Target Sexual Interest was calculated as the average of two questions measuring the amount of sexual interest that participants assigned to the target women on an eight-point Likert-type scale (high attractiveness: α = .76; low attractiveness: α = .77) (see Table 1). Mean Target Sexual Interest scores by Participant Relationship Status, Competition, and Target Attractiveness are presented in Table 3. These scores were entered into a 2 (Participant Relationship Status: mated vs. single) by 3 (Competition: winning vs. losing. vs. control) by 2 (Target Attractiveness: high attractiveness vs. low attractiveness) mixed-design ANOVA, with Participant Relationship Status and Competition being between-subjects factors and Target Attractiveness being a within-subjects factor.
The analysis produced a significant main effect of Target Attractiveness, F(1, 90) = 28.81, p < 0.001, η p = .49, such that participants gave high-attractiveness women higher Target Sexual Interest ratings (M = 4.21, SD = 1.58) than they gave low-attractiveness women (M = 3.11, SD = 1.82). There were no significant main effects or interactions involving Competition or Participant Relationship Status.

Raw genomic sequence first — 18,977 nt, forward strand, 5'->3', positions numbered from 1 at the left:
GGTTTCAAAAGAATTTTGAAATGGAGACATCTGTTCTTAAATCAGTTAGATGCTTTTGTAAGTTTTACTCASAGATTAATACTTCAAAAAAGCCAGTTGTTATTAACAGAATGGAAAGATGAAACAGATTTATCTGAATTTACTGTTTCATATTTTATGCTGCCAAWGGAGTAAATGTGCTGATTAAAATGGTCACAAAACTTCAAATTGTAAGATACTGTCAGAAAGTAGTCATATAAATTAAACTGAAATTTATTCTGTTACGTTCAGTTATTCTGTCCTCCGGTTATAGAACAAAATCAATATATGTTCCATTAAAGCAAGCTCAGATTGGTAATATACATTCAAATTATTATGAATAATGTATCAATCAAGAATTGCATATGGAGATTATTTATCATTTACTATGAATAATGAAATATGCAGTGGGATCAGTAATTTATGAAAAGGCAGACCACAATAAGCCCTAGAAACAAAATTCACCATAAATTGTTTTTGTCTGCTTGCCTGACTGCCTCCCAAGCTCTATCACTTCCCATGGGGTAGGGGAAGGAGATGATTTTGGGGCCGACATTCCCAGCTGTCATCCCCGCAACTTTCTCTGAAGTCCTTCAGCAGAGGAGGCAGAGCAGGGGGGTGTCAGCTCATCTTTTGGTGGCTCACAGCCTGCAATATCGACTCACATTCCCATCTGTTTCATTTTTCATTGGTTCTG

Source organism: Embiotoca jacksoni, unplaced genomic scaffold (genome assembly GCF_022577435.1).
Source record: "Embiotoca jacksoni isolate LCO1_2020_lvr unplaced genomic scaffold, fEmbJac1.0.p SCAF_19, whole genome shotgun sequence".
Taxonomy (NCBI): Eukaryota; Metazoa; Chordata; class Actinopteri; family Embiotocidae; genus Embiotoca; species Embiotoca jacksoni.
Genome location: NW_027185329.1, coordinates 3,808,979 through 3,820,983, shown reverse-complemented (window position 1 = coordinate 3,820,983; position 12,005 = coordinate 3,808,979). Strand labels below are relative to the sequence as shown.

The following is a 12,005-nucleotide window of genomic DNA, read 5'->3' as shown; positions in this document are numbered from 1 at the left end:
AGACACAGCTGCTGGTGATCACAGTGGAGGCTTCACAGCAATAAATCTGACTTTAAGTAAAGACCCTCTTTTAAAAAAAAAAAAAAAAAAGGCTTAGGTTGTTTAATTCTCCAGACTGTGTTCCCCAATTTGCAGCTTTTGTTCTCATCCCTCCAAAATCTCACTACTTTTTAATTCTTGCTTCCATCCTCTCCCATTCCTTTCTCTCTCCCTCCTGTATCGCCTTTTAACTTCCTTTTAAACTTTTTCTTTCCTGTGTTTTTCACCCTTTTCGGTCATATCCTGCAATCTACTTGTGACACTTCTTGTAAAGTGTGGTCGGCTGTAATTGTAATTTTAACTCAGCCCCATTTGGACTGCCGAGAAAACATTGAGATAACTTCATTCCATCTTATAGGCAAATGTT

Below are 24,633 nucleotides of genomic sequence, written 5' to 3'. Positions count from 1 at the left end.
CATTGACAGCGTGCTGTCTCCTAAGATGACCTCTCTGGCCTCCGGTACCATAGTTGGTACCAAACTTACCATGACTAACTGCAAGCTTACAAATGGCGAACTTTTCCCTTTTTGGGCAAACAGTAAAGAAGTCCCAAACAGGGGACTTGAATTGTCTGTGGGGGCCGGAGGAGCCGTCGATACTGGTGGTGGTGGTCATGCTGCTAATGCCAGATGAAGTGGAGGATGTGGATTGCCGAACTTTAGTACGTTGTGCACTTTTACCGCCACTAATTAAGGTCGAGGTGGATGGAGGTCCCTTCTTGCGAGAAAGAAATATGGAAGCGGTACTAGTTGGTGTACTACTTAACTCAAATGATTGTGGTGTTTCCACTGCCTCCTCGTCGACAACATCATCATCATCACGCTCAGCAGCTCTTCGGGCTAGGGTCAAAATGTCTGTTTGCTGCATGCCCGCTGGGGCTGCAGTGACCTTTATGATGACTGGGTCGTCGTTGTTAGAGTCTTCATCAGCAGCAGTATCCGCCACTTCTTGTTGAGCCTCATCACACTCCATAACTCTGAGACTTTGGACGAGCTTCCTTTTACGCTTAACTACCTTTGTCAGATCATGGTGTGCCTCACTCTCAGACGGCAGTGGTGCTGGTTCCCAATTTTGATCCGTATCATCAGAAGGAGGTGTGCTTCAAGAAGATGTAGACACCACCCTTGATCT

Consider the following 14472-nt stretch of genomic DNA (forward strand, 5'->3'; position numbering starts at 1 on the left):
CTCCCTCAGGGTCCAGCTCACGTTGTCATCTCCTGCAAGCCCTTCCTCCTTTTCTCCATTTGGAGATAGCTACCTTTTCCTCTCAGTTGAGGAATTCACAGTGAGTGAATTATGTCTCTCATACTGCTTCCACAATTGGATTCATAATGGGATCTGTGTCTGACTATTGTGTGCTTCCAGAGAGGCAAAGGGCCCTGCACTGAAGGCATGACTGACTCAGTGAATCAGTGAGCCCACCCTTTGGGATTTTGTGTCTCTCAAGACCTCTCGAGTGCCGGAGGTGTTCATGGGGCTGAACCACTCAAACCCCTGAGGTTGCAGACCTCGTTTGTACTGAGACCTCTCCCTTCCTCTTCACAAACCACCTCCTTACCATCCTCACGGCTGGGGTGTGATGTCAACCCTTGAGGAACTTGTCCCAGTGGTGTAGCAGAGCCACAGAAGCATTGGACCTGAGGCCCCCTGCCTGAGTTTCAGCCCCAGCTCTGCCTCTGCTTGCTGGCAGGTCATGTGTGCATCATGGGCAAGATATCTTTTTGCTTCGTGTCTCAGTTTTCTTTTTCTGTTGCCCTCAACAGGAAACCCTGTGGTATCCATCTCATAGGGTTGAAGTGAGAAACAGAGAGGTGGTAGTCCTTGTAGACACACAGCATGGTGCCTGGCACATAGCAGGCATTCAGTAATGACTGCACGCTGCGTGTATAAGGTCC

Separate follow-up analyses were conducted on each of the two individual questions contained within the Target Sexual Interest measure. For one question, “How sexually aroused is this woman?”, there was a marginally significant Target Attractiveness by Competition by Participant Relationship Status interaction, F(2, 90) = 2.91, p = 0.06, η p = .25, which was in the predicted direction—but only for single participants’ ratings of high-attractiveness women’s sexual arousal. That is, single participants who were in the winning condition tended to rate high-attractiveness women as being more sexually aroused (M = 4.11, SD = 1.91) than single participants in the control (M = 3.74, SD = 1.42) and losing (M = 3.07, SD = 1.71) conditions, respectively. The predicted effects were not obtained in regard to single participants’ ratings of low-attractiveness women (winning condition, M = 2.44, SD = 1.92; losing condition, M = 3.00, SD = 2.27; control condition, M = 3.17, SD = 1.87), nor in regard to mated participants’ ratings of either high-attractiveness women (winning condition, M = 3.79, SD = 1.93; losing condition, M = 4.31, SD = 1.97; control condition, M = 3.74, SD = 1.42) or low-attractiveness women (winning condition, M = 2.86, SD = 1.41; losing condition, M = 2.69, SD = 2.14; control condition, M = 2.38, SD = 1.89). A contrast analysis of single participants’ responses to this question produced a marginally significant linear trend across levels of competitive feedback, but only for their ratings of high-attractiveness women (i.e., single participants in the winning condition rated high-attractiveness women as being more sexually aroused than did single participants in the control condition, who, in turn, rated high-attractiveness women as being more sexually aroused than did single participants in the losing condition): high-attractiveness, F(1, 53) = 3.22, p = 0.08; low-attractiveness, F(1, 53) = .63, p = 0.43.